Mark tells us that Herod had a birthday party at which Herodias convinces her daughter Salome to dance for the drunken court.  (How much convincing this took is up for debate.)  Herod is so entranced by Salome’s sexy dance that he vows to give her anything she wants, up to half of his kingdom.  After discussion with her mother, Salome asks for the head of John the Baptist.  Herod, not wanting to be embarrassed before his entire court, reluctantly obliges.  John is arrested, taken to a prison, & beheaded.  John’s head was brought to Salome on a platter, who then gave it to her mother.

 

Our passage recounting the story of John, including Herod’s unclear thinking, points us to the greater story that is yet to come.  Herod is wrong in thinking John the Baptist has come back from the dead, but not completely wrong; for in Jesus the resurrection power of God is indeed at work – not because he is John, back from the dead, but because Jesus is the one through whom, not very long from now, death will indeed be overcome.  The mighty works Jesus is doing at the moment, taking on the kingdom of darkness & beating it, will reach their climax in his personal decisive confrontation with that dark kingdom.  But first he, like John, must suffer a cruel & unjust death.  Of course, they are not alone.

 

In the Acts 6-7, we have the example of Stephen, who was stoned for offending residents of Jerusalem by speaking the truth of their role in killing Jesus.  He refused to be silent.  In fact, as the stones rained down on him, he prayed that Christ would forgive his killers.

 

Simon Peter, the disciple who spoke first & thought later, was martyred in Rome around 64-67 under Emperor Nero.  He said he was unworthy of dying like his Lord, so tradition says that he was crucified upside down.

 

John Wycliffe was a 14th century theologian.  He believed the Scriptures should be available to people in their common language, so he translated the Latin Bible into English.  This angered the pope, who had him killed.  But this wasn’t enough; his body was exhumed & then burned, along with many of his writings.  The pope then decreed that the Scriptures could not be translated into English.

 

William Tyndale also worked on an English translation of the Bible, only he used the original languages for as much Scripture as possible.  He also opposed the Catholic Church & King Henry VIII’s divorce.  In 1536, Tyndale was choked to death while tied to a stake & then burned.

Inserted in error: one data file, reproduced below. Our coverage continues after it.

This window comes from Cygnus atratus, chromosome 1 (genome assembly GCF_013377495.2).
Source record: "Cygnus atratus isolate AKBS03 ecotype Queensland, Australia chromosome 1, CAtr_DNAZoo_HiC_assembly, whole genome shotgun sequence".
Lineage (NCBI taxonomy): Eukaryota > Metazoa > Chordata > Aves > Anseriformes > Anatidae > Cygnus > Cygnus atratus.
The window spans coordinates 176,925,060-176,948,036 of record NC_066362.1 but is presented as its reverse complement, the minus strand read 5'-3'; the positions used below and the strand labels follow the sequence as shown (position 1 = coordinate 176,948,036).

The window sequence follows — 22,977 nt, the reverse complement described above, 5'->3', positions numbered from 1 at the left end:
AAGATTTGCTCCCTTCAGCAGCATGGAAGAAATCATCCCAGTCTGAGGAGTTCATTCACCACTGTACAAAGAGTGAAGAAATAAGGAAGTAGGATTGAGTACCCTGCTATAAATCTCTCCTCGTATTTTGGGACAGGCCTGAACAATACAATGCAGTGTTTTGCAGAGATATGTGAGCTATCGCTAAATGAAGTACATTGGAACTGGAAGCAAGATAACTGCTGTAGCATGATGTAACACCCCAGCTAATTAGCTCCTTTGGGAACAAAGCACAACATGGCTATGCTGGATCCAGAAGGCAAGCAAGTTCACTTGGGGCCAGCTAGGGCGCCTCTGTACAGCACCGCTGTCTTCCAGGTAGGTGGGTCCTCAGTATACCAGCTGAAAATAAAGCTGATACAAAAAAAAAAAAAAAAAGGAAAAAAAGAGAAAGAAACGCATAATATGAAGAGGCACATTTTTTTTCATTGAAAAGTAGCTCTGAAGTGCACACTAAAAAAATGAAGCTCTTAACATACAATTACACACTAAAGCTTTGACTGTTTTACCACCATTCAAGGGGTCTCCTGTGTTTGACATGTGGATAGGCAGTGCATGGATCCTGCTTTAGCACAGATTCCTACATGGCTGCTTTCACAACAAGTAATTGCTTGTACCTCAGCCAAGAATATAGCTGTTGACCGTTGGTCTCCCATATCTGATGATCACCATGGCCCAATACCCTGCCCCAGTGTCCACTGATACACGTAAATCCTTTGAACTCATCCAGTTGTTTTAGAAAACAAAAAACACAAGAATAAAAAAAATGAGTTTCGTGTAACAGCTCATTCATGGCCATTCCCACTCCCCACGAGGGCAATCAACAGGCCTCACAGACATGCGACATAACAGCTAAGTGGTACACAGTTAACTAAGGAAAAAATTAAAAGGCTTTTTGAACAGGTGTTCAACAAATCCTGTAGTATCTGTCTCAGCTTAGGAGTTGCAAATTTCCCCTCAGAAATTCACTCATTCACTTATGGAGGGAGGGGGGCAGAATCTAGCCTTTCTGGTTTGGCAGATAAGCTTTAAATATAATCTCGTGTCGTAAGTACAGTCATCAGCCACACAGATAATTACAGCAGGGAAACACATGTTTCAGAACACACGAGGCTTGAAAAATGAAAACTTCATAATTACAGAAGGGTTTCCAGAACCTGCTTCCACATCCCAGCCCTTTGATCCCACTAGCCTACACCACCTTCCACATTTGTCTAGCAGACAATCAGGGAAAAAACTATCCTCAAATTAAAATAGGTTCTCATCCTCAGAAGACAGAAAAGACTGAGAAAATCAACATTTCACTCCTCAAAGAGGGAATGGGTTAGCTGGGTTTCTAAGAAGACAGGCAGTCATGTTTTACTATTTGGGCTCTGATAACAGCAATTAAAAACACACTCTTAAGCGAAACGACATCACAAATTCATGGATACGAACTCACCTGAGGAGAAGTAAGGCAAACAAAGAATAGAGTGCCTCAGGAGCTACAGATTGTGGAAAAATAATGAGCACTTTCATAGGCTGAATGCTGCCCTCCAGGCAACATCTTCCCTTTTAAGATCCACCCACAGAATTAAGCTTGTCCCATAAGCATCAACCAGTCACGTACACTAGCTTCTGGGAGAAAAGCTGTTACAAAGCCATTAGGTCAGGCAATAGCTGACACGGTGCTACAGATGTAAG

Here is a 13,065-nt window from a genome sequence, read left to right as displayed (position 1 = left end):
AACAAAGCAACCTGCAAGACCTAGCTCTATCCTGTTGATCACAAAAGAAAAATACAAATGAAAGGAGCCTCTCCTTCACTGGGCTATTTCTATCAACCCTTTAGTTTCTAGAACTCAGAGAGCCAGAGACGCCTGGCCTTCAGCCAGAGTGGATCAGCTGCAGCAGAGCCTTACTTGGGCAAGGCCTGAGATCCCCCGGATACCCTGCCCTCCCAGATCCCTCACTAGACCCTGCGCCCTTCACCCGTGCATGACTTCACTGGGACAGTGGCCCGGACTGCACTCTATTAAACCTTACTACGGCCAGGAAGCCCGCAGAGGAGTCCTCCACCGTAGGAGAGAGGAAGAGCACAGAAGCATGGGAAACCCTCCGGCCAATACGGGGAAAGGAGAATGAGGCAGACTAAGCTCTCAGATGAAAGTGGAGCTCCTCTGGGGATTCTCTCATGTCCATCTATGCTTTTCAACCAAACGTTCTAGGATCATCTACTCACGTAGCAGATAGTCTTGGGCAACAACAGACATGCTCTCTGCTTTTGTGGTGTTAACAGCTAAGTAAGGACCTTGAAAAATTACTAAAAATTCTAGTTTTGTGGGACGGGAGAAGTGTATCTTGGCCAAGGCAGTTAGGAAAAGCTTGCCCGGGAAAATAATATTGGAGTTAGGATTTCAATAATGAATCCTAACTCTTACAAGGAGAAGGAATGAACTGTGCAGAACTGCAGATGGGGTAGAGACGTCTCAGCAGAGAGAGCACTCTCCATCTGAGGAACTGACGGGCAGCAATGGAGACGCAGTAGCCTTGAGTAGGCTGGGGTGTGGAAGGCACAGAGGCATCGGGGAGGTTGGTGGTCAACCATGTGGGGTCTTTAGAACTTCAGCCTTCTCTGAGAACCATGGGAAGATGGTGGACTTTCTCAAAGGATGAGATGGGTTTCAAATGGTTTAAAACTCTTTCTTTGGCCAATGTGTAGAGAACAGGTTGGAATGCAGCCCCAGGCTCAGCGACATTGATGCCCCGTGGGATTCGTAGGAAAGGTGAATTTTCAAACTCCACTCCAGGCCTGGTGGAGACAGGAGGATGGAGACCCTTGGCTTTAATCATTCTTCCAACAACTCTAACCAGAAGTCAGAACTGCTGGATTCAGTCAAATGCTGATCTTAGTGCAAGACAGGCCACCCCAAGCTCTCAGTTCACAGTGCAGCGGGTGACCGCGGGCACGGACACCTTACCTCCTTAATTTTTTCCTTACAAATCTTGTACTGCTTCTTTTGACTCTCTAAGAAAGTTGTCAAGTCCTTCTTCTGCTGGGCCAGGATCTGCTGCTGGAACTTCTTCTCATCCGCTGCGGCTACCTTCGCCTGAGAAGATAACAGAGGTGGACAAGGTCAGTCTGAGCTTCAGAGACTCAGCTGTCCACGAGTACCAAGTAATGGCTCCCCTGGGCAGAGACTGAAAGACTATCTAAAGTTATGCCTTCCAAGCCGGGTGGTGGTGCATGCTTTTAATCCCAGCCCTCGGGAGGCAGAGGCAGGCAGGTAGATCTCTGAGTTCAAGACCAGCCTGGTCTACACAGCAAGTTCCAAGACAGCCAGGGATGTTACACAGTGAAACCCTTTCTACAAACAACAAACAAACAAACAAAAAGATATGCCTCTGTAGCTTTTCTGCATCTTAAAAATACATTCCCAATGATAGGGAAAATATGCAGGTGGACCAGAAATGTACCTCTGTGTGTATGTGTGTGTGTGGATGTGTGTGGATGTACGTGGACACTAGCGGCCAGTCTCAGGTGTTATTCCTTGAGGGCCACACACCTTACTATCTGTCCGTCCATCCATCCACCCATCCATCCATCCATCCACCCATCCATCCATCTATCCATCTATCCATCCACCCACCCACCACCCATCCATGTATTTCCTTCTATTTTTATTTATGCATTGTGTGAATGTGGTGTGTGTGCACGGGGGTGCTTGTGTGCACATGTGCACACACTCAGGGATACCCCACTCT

On January 7, 2010, 8 Egyptian Christians were killed as they left a Christmas mass in Nag Hammadi, Egypt.  They were killed by militant Islamic believers.  They may have been killed as retaliation for another crime.  But even so, they were primarily killed simply because they were Christians.

 

Believers in many parts of the world today still face torture & death for their faith.  They may take comfort, & the rest of us may be strengthened in our prayers for them, from this strange story of Jesus, Herod, & John.  The God who called & equipped John & Jesus, & who through them confronted Herod & by implication all other rulers, remains in charge.  Those who simply watch what’s going on may draw all the wrong conclusions.  But God knows what the right ones are.  This God will vindicate & reward those who remain faithful to their calling in the face of intimidation, persecution, & death itself.

 

Last week I reminded us that we have been sent out as witnesses to Jesus & to grow God’s kingdom.  What steps did you take this week to fulfill your calling?  Do those you encountered this week know that you are a follower of Jesus?  Did they “hear” the good news – in word or action – or both? 

 

Allow me to ask it another way: Do you keep your Christianity private, or are you known as a follower of Christ?  Can the authorities find enough evidence to arrest you for being a Christian?